An Australian initiative in the communique also emphasised the protection of tropical rainforests, which is now a global issue. We drew particular attention to the problems of the Pacific island nations in protecting forests. In the final communique of the South Pacific Forum meeting in August 1993 in Nauru they had drawn attention to this matter. The APPF emphasised in its statement, while recognising sovereignty, due regard must be given to acknowledging that environmental issues transcend national boundaries.

  The APPF also called on member nations to assist in acting positively to advance sustainable development in the developing nations within the region. We saw the need to use opportunities through overseas development assistance—ODA—the Paris Club and other multinational organisations to achieve large-scale debt for nature swaps and other possible means of providing greater levels of protection for the environment.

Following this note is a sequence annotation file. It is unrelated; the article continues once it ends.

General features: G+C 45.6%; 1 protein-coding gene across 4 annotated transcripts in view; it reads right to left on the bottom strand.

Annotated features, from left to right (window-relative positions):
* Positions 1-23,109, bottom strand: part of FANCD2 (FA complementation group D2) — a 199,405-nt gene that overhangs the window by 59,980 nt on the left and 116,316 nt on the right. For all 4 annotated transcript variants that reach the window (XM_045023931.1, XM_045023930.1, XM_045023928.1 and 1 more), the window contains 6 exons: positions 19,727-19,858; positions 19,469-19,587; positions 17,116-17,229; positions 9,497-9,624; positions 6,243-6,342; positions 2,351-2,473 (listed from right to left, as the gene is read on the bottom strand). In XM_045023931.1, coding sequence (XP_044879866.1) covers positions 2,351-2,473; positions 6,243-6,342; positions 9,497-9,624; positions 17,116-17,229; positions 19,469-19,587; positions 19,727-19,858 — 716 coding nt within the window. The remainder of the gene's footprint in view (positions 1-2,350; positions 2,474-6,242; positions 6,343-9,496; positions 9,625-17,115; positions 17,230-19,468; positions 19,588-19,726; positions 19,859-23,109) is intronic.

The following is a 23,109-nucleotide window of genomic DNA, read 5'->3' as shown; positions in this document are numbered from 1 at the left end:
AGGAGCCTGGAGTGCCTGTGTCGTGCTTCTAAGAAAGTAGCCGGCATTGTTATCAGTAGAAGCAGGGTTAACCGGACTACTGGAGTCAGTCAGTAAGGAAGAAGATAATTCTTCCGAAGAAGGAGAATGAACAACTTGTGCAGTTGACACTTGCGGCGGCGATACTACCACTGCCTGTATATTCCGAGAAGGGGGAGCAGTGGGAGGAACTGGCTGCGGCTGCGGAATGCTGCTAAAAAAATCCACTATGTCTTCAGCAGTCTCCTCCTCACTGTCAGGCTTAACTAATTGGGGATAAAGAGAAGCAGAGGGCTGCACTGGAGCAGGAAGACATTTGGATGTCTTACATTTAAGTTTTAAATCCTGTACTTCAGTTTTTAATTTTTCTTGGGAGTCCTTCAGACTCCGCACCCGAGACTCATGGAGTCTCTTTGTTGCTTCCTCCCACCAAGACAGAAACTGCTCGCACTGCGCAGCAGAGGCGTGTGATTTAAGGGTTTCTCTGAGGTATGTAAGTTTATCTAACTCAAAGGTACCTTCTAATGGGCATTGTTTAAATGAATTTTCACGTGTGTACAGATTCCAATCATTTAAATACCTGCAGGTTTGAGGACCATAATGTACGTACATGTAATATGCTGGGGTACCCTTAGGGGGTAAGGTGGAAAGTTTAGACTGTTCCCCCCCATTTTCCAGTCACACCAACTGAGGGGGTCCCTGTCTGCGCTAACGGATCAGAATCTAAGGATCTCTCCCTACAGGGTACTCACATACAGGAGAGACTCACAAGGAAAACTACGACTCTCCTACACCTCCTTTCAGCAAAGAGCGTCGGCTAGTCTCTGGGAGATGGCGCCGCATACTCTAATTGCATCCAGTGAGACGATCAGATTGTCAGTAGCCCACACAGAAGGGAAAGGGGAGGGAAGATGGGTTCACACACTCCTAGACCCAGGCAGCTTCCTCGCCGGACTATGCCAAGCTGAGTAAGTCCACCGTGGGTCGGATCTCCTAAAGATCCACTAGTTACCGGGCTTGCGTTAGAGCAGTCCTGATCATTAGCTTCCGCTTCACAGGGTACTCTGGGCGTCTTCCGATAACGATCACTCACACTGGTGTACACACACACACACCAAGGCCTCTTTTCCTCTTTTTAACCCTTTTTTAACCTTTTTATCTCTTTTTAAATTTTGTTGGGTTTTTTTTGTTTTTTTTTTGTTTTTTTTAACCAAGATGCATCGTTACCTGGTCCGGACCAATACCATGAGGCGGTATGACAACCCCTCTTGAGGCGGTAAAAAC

The APPF also emphasised the need to prevent the dumping of nuclear and toxic wastes in the Pacific Ocean. We called for a ban on ocean dumping of nuclear and toxic wastes throughout the region. Concern was also expressed at the proposed continued testing of nuclear devices by France at Mururoa and called upon that nation to cease nuclear testing in the Pacific region.

  The APPF believes we have an obligation to preserve and pass on to future generations the assets that its peoples have today. That is why cultural cooperation and environmental cooperation were two of the most important components of the final communique of the conference.